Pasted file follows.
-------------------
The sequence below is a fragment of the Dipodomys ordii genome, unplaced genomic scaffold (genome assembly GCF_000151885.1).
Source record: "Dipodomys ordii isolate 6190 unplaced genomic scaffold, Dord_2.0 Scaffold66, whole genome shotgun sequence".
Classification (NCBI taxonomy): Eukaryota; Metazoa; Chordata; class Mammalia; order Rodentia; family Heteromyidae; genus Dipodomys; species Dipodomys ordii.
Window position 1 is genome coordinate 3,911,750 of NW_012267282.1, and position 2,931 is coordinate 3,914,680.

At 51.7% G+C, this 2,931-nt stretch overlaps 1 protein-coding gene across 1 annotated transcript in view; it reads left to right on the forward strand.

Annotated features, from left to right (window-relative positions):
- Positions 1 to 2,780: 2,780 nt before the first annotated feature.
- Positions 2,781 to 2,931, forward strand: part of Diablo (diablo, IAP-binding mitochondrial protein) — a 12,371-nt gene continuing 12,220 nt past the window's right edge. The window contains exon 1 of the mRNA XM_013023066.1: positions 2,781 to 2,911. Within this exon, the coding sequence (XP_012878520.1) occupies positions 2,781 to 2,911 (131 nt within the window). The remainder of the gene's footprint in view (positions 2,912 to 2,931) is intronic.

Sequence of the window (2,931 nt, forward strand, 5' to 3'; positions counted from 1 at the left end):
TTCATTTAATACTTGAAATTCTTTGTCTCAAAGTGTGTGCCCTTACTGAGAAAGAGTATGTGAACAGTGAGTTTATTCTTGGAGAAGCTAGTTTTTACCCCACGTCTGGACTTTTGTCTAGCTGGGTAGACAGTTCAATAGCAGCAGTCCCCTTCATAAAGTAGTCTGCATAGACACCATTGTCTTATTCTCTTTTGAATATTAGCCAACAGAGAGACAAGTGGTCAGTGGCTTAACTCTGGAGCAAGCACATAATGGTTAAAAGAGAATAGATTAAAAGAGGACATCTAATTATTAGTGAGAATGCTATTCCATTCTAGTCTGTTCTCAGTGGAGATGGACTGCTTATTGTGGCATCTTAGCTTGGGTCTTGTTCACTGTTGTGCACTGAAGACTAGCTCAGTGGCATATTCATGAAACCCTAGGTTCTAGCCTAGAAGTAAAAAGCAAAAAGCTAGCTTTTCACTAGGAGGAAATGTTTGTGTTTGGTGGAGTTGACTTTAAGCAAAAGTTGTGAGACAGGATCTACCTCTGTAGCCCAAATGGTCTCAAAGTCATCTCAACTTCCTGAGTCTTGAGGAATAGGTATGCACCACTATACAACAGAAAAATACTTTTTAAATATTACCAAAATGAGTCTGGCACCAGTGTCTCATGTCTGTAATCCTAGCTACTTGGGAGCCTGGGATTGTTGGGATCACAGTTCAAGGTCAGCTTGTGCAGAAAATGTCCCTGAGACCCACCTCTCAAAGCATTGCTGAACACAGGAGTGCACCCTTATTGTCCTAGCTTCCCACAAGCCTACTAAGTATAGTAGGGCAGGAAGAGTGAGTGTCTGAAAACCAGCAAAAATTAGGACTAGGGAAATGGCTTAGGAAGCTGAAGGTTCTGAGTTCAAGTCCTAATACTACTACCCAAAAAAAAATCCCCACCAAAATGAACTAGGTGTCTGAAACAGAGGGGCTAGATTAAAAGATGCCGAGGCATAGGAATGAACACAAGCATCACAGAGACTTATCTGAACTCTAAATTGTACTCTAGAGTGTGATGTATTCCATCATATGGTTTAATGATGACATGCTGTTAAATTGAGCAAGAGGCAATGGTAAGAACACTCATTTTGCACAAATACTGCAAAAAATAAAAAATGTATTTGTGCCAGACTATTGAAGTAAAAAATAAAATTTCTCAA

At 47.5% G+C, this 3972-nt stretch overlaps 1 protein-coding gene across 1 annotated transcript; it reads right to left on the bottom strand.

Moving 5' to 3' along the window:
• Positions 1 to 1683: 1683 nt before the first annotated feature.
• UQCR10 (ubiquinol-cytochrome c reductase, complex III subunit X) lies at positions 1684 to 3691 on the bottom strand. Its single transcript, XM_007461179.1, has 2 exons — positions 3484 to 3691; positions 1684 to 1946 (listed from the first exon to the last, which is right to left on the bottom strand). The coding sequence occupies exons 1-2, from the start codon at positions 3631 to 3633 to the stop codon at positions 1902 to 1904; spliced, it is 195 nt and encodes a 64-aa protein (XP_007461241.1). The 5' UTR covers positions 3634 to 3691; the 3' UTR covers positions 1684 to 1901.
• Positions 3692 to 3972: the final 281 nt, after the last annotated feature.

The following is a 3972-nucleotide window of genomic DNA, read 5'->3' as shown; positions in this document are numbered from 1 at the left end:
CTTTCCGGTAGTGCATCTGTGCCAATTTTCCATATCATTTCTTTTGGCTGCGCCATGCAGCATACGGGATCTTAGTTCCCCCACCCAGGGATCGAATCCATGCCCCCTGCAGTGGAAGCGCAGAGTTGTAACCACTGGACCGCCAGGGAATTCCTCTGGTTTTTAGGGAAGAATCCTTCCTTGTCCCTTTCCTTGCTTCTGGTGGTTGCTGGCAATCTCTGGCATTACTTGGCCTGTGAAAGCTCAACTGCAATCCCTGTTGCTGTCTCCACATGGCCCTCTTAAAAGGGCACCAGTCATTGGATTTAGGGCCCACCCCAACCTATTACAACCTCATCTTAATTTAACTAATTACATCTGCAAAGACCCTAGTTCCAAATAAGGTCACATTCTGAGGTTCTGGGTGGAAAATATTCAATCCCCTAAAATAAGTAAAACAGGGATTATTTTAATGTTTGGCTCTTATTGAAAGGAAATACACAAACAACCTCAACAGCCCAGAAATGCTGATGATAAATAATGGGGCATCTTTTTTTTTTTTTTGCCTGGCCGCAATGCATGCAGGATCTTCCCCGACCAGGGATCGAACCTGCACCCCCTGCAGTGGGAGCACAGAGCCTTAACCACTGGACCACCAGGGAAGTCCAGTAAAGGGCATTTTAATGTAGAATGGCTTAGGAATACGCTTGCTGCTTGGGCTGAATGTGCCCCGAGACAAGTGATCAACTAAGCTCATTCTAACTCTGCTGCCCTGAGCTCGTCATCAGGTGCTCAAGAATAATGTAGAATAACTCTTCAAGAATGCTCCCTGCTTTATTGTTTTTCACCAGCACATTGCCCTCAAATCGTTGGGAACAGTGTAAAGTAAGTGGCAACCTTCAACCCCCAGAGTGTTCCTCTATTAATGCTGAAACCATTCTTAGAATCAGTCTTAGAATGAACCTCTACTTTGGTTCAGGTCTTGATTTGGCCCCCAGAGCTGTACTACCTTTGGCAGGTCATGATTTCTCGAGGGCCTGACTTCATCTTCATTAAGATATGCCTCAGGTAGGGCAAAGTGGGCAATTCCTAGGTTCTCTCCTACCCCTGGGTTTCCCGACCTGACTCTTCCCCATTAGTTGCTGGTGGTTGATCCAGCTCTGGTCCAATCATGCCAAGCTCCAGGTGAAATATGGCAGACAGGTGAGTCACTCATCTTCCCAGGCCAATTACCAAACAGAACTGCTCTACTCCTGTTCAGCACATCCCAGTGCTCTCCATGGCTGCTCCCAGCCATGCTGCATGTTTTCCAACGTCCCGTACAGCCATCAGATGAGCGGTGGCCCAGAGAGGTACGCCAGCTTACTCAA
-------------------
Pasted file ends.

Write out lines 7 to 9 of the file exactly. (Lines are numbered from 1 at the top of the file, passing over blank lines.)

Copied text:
- Positions 1 to 2,780: 2,780 nt before the first annotated feature.
- Positions 2,781 to 2,931, forward strand: part of Diablo (diablo, IAP-binding mitochondrial protein) — a 12,371-nt gene continuing 12,220 nt past the window's right edge. The window contains exon 1 of the mRNA XM_013023066.1: positions 2,781 to 2,911. Within this exon, the coding sequence (XP_012878520.1) occupies positions 2,781 to 2,911 (131 nt within the window). The remainder of the gene's footprint in view (positions 2,912 to 2,931) is intronic.

Sequence of the window (2,931 nt, forward strand, 5' to 3'; positions counted from 1 at the left end):